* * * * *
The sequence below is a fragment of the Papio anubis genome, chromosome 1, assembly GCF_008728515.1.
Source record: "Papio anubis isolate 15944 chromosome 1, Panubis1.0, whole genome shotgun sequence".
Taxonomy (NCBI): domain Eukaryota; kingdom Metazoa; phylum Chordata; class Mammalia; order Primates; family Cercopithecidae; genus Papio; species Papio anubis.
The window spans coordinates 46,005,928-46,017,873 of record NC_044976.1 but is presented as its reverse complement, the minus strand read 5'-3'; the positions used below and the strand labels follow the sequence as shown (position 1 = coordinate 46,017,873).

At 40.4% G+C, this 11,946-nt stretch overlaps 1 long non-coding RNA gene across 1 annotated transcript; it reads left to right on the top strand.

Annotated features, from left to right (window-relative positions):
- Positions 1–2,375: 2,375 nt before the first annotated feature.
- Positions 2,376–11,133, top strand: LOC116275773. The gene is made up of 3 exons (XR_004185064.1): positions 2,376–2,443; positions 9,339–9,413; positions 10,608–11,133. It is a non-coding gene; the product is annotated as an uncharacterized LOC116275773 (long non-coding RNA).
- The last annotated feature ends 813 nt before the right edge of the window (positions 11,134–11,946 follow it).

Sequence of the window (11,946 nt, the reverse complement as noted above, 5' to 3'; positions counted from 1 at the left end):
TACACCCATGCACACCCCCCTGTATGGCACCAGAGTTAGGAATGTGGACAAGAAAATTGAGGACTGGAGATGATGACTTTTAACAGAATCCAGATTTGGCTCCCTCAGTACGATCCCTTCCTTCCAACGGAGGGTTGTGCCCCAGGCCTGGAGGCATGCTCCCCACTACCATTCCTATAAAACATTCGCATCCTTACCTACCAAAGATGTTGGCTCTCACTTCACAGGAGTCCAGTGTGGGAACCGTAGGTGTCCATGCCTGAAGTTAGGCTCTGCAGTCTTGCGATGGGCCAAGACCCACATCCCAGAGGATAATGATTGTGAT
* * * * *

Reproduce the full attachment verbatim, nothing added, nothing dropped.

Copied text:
The sequence below is a fragment of the Papio anubis genome, chromosome 1, assembly GCF_008728515.1.
Source record: "Papio anubis isolate 15944 chromosome 1, Panubis1.0, whole genome shotgun sequence".
Taxonomy (NCBI): domain Eukaryota; kingdom Metazoa; phylum Chordata; class Mammalia; order Primates; family Cercopithecidae; genus Papio; species Papio anubis.
The window spans coordinates 46,005,928-46,017,873 of record NC_044976.1 but is presented as its reverse complement, the minus strand read 5'-3'; the positions used below and the strand labels follow the sequence as shown (position 1 = coordinate 46,017,873).

At 40.4% G+C, this 11,946-nt stretch overlaps 1 long non-coding RNA gene across 1 annotated transcript; it reads left to right on the top strand.

Annotated features, from left to right (window-relative positions):
- Positions 1–2,375: 2,375 nt before the first annotated feature.
- Positions 2,376–11,133, top strand: LOC116275773. The gene is made up of 3 exons (XR_004185064.1): positions 2,376–2,443; positions 9,339–9,413; positions 10,608–11,133. It is a non-coding gene; the product is annotated as an uncharacterized LOC116275773 (long non-coding RNA).
- The last annotated feature ends 813 nt before the right edge of the window (positions 11,134–11,946 follow it).

Sequence of the window (11,946 nt, the reverse complement as noted above, 5' to 3'; positions counted from 1 at the left end):
TACACCCATGCACACCCCCCTGTATGGCACCAGAGTTAGGAATGTGGACAAGAAAATTGAGGACTGGAGATGATGACTTTTAACAGAATCCAGATTTGGCTCCCTCAGTACGATCCCTTCCTTCCAACGGAGGGTTGTGCCCCAGGCCTGGAGGCATGCTCCCCACTACCATTCCTATAAAACATTCGCATCCTTACCTACCAAAGATGTTGGCTCTCACTTCACAGGAGTCCAGTGTGGGAACCGTAGGTGTCCATGCCTGAAGTTAGGCTCTGCAGTCTTGCGATGGGCCAAGACCCACATCCCAGAGGATAATGATTGTGAT